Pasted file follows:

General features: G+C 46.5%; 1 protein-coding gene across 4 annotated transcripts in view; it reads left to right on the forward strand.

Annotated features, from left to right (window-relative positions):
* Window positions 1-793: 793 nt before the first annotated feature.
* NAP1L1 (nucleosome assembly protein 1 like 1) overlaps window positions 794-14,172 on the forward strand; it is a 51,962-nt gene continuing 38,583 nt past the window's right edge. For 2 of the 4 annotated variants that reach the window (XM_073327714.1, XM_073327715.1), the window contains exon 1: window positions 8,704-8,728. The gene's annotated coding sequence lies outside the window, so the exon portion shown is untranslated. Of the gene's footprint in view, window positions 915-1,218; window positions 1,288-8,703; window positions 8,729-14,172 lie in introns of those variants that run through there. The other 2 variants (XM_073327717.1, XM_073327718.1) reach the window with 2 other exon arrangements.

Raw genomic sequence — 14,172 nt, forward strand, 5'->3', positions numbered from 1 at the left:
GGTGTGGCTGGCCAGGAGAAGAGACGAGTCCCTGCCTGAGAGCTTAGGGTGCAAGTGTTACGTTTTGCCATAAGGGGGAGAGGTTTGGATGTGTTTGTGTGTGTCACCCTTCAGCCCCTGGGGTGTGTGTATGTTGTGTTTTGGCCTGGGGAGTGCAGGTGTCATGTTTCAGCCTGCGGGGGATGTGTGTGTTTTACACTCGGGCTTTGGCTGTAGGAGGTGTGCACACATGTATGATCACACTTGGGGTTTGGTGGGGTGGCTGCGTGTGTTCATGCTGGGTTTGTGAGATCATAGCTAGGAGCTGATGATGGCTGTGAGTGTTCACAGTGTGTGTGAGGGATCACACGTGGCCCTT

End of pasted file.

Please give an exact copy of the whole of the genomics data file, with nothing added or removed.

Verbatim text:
General features: G+C 46.5%; 1 protein-coding gene across 4 annotated transcripts in view; it reads left to right on the forward strand.

Annotated features, from left to right (window-relative positions):
* Window positions 1-793: 793 nt before the first annotated feature.
* NAP1L1 (nucleosome assembly protein 1 like 1) overlaps window positions 794-14,172 on the forward strand; it is a 51,962-nt gene continuing 38,583 nt past the window's right edge. For 2 of the 4 annotated variants that reach the window (XM_073327714.1, XM_073327715.1), the window contains exon 1: window positions 8,704-8,728. The gene's annotated coding sequence lies outside the window, so the exon portion shown is untranslated. Of the gene's footprint in view, window positions 915-1,218; window positions 1,288-8,703; window positions 8,729-14,172 lie in introns of those variants that run through there. The other 2 variants (XM_073327717.1, XM_073327718.1) reach the window with 2 other exon arrangements.

Raw genomic sequence — 14,172 nt, forward strand, 5'->3', positions numbered from 1 at the left:
GGTGTGGCTGGCCAGGAGAAGAGACGAGTCCCTGCCTGAGAGCTTAGGGTGCAAGTGTTACGTTTTGCCATAAGGGGGAGAGGTTTGGATGTGTTTGTGTGTGTCACCCTTCAGCCCCTGGGGTGTGTGTATGTTGTGTTTTGGCCTGGGGAGTGCAGGTGTCATGTTTCAGCCTGCGGGGGATGTGTGTGTTTTACACTCGGGCTTTGGCTGTAGGAGGTGTGCACACATGTATGATCACACTTGGGGTTTGGTGGGGTGGCTGCGTGTGTTCATGCTGGGTTTGTGAGATCATAGCTAGGAGCTGATGATGGCTGTGAGTGTTCACAGTGTGTGTGAGGGATCACACGTGGCCCTT